You absolutely can not publish this without permission. It doesn't matter if you make no money off of it. Putting something in the public domain doesn't it make it better (and might make it worse).
Your friend was the sole copyright holder (I assume) when he was alive. When he died, the work did not stop having a copyright holder. The new copyright holder is the person he designated. If he did not designate someone, then it is his next of kin.
His spouse is first, then his child, then his parents, then his siblings, then other relatives. This is the legal order and note that only legal relationships count, not unmarried partners, not chosen siblings. (At least where I live...the order may be different elsewhere but the basic idea is the same.)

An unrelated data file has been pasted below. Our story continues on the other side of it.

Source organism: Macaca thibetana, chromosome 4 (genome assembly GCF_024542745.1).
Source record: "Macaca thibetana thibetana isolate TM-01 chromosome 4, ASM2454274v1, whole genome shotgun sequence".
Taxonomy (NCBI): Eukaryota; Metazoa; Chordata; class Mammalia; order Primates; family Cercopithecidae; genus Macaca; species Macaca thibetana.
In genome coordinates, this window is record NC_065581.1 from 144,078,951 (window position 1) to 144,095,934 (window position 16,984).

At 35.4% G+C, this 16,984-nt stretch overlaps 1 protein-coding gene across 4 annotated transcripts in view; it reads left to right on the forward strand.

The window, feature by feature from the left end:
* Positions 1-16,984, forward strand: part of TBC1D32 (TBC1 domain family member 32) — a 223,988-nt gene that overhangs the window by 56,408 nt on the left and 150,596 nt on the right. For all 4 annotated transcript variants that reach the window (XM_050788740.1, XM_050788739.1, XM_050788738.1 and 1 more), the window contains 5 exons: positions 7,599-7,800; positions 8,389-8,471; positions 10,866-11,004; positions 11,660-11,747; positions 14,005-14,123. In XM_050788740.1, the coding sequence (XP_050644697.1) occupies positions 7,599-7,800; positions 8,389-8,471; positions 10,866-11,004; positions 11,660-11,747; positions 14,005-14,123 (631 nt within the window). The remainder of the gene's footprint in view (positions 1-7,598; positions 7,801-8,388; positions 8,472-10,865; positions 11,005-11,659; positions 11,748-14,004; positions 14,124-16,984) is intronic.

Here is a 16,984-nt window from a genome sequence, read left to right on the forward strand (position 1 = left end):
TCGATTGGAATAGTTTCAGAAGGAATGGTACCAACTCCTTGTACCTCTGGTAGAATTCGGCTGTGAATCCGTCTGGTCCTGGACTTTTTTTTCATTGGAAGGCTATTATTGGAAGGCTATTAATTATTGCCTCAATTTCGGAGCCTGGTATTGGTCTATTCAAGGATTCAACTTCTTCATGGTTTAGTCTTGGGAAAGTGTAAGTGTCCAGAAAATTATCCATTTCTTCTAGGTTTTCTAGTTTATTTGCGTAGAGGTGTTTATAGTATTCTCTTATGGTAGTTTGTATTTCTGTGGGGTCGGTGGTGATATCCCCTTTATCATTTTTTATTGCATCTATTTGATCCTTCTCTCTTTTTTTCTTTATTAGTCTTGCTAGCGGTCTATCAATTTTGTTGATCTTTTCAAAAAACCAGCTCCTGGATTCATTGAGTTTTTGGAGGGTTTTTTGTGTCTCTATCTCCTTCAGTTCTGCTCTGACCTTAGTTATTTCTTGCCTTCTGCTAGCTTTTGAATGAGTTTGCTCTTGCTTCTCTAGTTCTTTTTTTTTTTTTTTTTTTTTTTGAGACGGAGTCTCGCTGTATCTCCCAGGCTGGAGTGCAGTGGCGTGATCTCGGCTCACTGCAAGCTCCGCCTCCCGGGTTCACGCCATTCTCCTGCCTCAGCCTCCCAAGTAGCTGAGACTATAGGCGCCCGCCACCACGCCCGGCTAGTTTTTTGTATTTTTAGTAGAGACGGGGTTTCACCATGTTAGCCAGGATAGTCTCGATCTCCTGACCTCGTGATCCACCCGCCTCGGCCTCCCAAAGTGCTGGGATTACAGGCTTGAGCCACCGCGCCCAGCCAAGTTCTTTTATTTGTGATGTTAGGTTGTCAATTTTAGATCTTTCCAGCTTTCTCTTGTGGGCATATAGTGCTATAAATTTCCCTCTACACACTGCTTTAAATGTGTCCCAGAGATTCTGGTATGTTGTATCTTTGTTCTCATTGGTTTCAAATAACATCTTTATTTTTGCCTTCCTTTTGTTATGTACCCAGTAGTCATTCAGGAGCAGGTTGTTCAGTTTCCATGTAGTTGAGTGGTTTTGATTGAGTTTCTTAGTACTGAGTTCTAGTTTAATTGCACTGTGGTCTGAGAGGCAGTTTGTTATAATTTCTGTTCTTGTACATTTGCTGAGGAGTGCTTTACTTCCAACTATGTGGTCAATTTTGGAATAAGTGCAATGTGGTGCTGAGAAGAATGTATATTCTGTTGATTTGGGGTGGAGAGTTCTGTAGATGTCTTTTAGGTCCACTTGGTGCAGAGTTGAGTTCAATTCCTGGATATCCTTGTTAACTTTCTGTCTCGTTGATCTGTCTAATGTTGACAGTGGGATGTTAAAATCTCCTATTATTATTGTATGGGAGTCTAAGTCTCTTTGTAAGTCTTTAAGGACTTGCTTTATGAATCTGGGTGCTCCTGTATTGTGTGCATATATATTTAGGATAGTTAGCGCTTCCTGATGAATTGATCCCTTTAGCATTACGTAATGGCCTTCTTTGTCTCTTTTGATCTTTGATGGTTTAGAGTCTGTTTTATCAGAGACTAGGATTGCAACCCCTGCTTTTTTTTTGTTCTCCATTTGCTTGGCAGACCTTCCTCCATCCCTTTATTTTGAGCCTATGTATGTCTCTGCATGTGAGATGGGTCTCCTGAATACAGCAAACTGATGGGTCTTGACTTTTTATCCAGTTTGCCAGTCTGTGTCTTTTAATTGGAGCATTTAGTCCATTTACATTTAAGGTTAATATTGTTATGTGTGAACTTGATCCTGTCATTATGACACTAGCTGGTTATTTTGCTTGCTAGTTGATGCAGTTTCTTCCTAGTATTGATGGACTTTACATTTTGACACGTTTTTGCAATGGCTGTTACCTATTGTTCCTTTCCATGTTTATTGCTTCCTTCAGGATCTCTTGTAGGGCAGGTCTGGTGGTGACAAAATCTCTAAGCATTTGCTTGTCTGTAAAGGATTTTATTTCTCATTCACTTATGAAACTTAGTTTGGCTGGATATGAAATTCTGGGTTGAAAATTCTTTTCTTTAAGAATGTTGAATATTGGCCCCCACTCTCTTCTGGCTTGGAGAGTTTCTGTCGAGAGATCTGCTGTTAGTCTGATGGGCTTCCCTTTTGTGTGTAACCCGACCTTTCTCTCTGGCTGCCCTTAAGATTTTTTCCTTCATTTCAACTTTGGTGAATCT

If you get permission from the copyright holder to go ahead, I recommend also asking anyone very close to him who might care (like an unmarried partner).
Put the permission in writing. Do not rely on goodwill or people's memories. Be very clear exactly what you're asking for and what will happen to any money that might come out of it. Create a page, print out two copies, sign both copies. One copy goes to the copyright holder, the other one goes to you after the other party has signed it.
The best you can get is a full transfer of copyright to you for all of the works in your possession. Ask for that, but settle for less.
I recommend the following steps:
- Go through everything your friend gave you and make a full inventory.
- Find out who owns the copyright.
- Have an informal conversation with the copyright holder.
- Create a contract and have it signed.
- Alter and submit the work as you desire, in accordance with the terms of the contract.